Satellite Internet Service Basics
by Scott Pimental
Several factors, including geography and population density, account for the 71
percent of American households that the U.S. Government Accountability Office
(GAO) details barriers to high-speed Internet adoption.
Twenty-eight percent of American households subscribed to broadband service in
2005, about 30 million homes. Of the remaining 71 percent of households, 30
percent subscribe to dial-up Internet service, and 41 percent have no home
access. Among broadband subscribers, distribution between cable modemand DSL was
almost evenly split. DSL is less likely to serve rural residents; service is
only available within a three-mile radius of a central office.
Certain household factors make residents more or less likely to subscribe to
broadband services. Households with high incomes are 39 percent more likely to
subscribe to broadband than lower-income households. College-educated heads of
households are 12 percent more likely to adopt broadband than households headed
by someone without a college degree.
While price remains a barrier to adoption, the cost of broadband services has
declined over time. Tax is a barrier to subscribing when it equals 10 percent,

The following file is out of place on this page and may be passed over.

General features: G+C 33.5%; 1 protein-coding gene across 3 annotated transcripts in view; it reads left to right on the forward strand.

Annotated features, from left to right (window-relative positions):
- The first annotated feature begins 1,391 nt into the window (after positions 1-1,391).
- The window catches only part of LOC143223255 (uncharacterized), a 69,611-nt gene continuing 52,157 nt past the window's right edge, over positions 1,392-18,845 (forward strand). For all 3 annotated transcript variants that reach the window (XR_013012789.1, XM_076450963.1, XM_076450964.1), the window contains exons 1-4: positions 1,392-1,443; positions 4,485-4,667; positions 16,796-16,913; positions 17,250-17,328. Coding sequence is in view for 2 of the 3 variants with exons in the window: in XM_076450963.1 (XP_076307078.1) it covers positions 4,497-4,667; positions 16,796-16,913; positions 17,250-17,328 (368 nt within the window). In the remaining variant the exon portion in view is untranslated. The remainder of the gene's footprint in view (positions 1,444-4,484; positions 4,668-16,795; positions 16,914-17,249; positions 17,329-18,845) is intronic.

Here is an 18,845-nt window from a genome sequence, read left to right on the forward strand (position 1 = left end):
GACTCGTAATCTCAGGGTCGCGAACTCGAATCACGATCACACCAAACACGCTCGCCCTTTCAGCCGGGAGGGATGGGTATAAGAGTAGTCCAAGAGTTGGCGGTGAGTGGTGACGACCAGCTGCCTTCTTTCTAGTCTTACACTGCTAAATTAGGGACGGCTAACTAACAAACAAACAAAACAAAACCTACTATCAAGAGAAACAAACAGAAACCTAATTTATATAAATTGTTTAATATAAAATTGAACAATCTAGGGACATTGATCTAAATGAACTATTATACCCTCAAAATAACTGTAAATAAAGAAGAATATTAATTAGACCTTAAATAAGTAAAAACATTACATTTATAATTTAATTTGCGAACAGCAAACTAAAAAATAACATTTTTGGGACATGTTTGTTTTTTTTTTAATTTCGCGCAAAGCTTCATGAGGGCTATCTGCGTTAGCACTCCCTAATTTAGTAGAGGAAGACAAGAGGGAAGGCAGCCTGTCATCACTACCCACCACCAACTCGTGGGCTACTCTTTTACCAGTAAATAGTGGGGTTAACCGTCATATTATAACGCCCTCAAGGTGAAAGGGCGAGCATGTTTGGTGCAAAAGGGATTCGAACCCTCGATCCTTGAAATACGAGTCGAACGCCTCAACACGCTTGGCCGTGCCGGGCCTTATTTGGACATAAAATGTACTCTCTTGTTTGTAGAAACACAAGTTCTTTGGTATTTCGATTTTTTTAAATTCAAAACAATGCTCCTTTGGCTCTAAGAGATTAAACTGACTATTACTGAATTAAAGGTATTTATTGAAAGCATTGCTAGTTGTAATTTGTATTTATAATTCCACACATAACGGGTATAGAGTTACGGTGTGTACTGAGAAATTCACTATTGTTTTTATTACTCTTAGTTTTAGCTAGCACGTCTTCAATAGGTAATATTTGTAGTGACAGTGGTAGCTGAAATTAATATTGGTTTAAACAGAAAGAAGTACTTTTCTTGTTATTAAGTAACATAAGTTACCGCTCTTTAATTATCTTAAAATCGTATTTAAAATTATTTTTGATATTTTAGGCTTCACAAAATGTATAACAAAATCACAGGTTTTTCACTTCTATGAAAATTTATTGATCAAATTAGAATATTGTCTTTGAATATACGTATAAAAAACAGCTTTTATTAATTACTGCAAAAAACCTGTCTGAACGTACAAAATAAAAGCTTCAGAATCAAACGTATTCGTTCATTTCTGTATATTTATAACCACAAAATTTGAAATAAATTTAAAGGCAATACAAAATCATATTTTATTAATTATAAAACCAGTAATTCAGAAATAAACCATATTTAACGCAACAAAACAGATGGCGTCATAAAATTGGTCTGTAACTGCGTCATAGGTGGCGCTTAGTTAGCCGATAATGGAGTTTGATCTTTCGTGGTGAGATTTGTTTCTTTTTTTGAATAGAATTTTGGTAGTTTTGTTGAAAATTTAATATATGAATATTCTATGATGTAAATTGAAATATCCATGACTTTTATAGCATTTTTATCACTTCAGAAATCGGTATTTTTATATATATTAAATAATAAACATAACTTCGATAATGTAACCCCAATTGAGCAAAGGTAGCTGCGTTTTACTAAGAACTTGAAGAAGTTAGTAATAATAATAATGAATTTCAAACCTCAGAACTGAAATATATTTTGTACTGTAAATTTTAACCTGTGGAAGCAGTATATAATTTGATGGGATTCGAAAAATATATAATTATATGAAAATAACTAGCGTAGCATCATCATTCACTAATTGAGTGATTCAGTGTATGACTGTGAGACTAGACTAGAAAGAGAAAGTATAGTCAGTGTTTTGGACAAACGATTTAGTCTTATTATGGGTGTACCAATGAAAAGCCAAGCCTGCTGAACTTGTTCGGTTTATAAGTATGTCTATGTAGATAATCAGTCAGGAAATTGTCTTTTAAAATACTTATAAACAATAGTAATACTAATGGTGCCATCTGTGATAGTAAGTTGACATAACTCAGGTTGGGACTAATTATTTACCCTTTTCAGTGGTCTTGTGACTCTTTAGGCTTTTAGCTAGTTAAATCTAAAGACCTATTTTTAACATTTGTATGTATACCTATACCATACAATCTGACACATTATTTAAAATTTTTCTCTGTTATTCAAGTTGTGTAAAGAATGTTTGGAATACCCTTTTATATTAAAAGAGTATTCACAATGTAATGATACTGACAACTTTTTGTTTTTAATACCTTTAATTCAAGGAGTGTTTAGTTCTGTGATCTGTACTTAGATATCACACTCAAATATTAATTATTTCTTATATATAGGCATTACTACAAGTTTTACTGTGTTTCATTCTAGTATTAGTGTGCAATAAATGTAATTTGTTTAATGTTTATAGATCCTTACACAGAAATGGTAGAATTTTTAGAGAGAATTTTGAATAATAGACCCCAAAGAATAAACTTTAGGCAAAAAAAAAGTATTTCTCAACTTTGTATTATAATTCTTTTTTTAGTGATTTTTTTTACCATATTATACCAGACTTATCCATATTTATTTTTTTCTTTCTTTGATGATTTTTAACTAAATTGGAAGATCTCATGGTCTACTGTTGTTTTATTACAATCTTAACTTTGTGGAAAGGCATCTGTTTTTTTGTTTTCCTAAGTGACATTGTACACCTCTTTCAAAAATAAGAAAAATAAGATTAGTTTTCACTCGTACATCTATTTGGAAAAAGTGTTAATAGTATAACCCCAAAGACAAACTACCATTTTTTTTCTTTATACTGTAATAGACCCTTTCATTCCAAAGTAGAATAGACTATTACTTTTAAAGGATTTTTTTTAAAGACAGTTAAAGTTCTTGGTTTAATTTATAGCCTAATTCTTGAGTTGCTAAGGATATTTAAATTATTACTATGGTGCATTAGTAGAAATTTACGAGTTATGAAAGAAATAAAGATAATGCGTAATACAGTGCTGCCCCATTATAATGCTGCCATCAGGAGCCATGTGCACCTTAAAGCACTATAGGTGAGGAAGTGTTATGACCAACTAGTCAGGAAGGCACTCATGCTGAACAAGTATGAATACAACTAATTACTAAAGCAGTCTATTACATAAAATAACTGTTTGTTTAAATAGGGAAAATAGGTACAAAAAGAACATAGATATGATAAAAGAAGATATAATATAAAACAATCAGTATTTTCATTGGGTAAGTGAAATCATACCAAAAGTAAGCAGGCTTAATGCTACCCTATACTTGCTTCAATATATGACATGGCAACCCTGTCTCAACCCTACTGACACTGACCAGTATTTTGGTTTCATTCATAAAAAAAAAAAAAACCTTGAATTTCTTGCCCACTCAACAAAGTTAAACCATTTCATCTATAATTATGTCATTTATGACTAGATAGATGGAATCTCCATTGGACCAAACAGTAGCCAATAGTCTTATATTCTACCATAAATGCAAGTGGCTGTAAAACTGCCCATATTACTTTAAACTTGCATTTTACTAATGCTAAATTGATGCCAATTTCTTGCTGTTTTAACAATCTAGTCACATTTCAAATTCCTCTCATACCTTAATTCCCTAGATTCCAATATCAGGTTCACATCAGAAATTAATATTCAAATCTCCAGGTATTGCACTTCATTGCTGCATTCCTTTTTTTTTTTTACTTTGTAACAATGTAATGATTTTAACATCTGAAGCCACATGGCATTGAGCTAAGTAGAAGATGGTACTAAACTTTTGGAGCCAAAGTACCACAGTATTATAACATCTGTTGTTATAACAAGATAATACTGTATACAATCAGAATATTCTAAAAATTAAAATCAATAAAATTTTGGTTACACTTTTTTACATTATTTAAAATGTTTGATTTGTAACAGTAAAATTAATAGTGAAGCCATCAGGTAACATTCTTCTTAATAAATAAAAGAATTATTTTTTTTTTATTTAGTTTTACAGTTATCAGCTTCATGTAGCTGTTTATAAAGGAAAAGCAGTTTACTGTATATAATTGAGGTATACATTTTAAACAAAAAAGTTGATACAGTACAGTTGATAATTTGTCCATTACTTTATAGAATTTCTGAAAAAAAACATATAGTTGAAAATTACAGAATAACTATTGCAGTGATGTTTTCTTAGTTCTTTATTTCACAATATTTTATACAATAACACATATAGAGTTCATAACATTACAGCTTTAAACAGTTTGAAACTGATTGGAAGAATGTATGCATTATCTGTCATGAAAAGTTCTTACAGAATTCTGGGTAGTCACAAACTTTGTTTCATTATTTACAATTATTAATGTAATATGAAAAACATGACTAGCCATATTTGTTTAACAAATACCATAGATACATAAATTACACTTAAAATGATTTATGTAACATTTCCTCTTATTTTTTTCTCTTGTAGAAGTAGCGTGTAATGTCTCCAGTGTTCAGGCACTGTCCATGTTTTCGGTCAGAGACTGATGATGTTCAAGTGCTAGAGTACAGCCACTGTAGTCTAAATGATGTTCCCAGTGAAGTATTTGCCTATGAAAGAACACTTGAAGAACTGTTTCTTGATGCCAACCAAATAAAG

however when tax amounts to only 5 percent of the rate it doesn't affect
subscription rates among rural residents and lower-income households.
Broadband providers are available for all but 1 percent of the country's
population. Ninety-nine percent of Americans live in 95 percent of the Zip Codes
that have at least one ISP offering broadband access. While it appears companies
continue to build out infrastructure for broadband access, geography and
population density deter providers from further deployment.
Federal programs like the Universal Service Fund (USF) and the Department of
Agriculture's Rural Utilities Service (RUS) have increased the uptake of
broadband service in rural areas.
Due to rugged terrain, it's more expensive to deploy land-based broadband in
rural areas. The same areas are less populated and return smaller revenues.
Broadband providers are more likely to enter a particular market if there's no
existing competition, though the land grab appears to be over. By contrast,
incumbent telecom and cable providers are likely to roll out or enhance services
in markets with new competition.
Satellite broadband internet service is a viable alternative to traditional
What is Satellite Internet Service? Satellite Internet services are used in
locations where terrestrial Internet access is not available and in locations
which move frequently. Internet access via satellite is available worldwide,
including vessels at sea.